After dinner, Rich invited our kids to help set some lobster traps, baiting one with a smelly old fish and the other with pungent squid. Jan asked them to help bring in the flag, showing them how to unhitch the rope to lower the banner and fold it with respect.

Surrounding the lighthouse is a plot of green grass with a hill perfect for running down with gleeful abandon. The beaches are strewn with shells to collect (next time we'll bring beach shoes, not just flip-flops) and orange starfish to hold in your hands. There's an abandoned barracks with a railroad track running alongside, a weather station where the keeper takes readings several times each day, a kayak to paddle, rocks to climb, sea gulls to mimic in the summer (and seals in the winter). And then there's the ladder-climb to the light tower, where you can stand next to the beacon while it does its thing and enjoy a 360-degree view of the bay.

Perhaps the best part, for parents and children alike, was that we felt comfortable letting our 8-year-old Sophie and 5-year-old Charlie run free. We hadn't been there five minutes before the kids asked, "Can we come here every year?" That sentiment had escalated within hours: "I wish we lived here." Me, too.

As the sun set over the water, the children drew pictures on rocks they'd found on the beach while the grown-ups sipped wine, our feet propped on the stone retaining wall surrounding the lighthouse. Come 10 p.m., the children asked to go to bed, hoping for a glimpse of the ghost of Christina Curtis, the original keeper's wife, who is rumored to bake sugar cookies while guests are sleeping. We put the kids into sleeping bags on the upstairs bunk beds and went back out for more wine under the stars, the beacon atop the lighthouse -- our lighthouse -- blinking every six seconds.

Not that it really needs to blink these days. The lighthouse was decommissioned in 1970 when the nearby Newport Bridge was completed, its bright lights providing plenty of navigational guidance.

The wine depleted, it was time for a pit stop before bed. There's no fresh water on the island, other than the rainwater that's collected in the cistern, so conservation is key. If you want a shower, you fill a plastic bag with cistern water and hang it in the outdoor stall; the flow is strong enough to rinse the salt from your skin.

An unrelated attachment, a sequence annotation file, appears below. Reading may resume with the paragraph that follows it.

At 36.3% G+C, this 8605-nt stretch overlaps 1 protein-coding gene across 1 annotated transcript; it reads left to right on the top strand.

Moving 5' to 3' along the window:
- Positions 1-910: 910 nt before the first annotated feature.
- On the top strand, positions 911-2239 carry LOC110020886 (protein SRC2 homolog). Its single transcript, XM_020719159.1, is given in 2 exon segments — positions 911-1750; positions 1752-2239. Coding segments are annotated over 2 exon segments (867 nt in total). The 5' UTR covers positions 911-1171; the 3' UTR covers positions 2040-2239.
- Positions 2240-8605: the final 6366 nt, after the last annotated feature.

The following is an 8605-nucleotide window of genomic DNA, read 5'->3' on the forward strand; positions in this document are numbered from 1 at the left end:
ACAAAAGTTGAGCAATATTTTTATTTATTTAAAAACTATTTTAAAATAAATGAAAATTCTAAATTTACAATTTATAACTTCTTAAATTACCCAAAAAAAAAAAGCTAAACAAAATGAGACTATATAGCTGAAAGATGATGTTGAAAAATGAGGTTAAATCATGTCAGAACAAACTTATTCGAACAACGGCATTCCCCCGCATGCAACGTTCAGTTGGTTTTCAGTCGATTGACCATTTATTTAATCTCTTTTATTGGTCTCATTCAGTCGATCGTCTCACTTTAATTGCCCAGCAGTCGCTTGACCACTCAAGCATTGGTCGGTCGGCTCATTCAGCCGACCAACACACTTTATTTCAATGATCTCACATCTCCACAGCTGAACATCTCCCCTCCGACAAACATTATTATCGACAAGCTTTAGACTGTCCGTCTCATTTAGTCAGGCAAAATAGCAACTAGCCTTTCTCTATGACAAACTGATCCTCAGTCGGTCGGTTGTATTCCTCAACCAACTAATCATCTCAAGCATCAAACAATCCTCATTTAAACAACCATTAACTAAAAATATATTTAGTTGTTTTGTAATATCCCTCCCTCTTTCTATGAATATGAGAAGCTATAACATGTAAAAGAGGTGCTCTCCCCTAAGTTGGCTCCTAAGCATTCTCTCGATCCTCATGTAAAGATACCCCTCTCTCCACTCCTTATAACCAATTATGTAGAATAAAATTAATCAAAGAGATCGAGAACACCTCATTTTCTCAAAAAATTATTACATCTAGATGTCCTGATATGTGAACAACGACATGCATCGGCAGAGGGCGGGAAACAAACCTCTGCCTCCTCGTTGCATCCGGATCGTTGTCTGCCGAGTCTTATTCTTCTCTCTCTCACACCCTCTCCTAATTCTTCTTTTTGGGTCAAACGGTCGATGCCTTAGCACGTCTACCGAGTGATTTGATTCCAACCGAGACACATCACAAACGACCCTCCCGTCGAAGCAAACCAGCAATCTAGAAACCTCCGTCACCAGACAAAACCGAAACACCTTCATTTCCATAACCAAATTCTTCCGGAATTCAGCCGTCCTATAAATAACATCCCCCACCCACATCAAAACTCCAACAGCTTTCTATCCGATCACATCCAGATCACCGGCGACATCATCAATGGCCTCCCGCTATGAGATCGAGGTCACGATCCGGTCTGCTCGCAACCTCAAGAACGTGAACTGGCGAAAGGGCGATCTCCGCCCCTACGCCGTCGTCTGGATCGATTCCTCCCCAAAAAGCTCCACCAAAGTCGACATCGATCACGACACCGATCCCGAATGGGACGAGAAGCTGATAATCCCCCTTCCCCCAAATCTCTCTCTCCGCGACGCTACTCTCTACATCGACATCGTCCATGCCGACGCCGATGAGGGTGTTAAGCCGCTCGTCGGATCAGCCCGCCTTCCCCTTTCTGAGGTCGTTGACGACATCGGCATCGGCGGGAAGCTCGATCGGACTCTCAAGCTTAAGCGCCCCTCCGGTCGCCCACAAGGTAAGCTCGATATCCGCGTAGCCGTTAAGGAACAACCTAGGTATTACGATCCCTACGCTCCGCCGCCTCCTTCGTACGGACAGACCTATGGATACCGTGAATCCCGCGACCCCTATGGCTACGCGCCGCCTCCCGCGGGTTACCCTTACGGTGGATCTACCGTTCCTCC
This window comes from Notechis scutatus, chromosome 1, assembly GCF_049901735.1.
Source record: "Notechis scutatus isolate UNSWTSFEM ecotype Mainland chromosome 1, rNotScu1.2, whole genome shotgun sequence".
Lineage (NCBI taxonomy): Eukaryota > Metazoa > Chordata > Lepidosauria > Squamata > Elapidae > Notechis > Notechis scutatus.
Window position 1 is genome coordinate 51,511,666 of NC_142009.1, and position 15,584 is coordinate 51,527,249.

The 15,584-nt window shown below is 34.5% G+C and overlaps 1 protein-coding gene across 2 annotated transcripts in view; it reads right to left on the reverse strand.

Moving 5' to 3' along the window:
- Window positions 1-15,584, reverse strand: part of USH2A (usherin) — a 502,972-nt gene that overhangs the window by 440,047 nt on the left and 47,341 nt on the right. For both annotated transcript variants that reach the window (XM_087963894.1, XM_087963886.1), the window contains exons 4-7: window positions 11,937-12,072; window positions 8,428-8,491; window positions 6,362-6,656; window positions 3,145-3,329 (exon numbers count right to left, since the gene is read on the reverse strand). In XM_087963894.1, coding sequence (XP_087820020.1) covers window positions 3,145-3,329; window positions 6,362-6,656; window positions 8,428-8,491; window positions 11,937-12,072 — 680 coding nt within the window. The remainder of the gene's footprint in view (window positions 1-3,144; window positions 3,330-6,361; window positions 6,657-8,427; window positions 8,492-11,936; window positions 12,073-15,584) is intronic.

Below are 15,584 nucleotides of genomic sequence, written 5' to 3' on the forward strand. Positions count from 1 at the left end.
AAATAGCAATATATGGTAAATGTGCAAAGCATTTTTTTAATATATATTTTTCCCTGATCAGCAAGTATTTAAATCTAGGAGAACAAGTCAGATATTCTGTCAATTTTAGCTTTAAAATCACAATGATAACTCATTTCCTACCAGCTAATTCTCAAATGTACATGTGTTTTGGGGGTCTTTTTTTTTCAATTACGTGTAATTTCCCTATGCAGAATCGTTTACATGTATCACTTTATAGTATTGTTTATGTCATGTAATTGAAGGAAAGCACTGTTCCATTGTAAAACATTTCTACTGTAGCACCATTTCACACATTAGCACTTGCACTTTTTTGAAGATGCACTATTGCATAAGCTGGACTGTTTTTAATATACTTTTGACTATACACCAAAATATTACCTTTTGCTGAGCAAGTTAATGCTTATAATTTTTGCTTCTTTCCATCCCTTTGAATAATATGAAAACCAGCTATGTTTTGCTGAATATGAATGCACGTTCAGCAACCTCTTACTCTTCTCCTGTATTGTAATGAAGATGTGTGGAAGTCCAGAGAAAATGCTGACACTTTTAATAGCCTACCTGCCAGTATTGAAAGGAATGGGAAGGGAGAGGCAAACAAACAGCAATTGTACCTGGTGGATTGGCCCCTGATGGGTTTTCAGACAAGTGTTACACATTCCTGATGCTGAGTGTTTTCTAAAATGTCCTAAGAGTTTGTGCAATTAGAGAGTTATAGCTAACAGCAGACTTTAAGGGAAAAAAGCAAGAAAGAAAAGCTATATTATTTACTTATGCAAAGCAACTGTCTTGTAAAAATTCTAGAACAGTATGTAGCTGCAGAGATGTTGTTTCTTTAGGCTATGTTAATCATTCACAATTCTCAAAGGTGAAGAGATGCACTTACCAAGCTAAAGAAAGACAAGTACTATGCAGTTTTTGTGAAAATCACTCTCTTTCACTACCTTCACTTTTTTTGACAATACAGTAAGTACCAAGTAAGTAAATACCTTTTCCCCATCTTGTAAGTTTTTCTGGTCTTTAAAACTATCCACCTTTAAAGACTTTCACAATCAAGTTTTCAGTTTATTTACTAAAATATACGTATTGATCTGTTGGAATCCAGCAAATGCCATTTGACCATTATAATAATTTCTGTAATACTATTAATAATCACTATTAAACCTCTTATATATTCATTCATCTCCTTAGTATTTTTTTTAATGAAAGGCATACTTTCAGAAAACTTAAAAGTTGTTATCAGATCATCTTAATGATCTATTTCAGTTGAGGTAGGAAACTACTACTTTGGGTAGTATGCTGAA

And don't think you can get away with flushing whenever you use the toilet: Each time you go, you move one shell along a piece of twine strung on the wall. Not until you move the third shell is it time to flush, and then only after you pump the tank full enough to do the job.

The night we were there, another couple was expected but never showed, so we had the overnight-guest half of the house to ourselves. I can't say it was the best night's sleep I've ever had: The gulls never shut up, and man, are they loud. But lying in our tall bed, in the room where the Curtises and, later, hundreds of temporary keepers of this lighthouse had rested, I felt connected to a rare tradition.

We joined in all the rituals: We inscribed our wine cork and added it to the rows of corks lining the kitchen pantry. The kids autographed a flat stone to place with hundreds of other signed stones lining the foundation and decorated a seashell for the bunkroom. My husband removed the potted Christmas cactus that conceals the single gas burner from tourists and percolated a pot of coffee, which we drank -- where else? -- sitting in our bay-view chairs.

As mere overnighters, we had as our only real directive leaving the place as clean as it was when we got there, which meant washing our dishes, changing the sheets and putting the cactus back in place. We raised the dock flag to hail the ferry and said goodbye to our new friends, Rich and Jan.

"Can we come again next year?"

This time, it was my husband asking.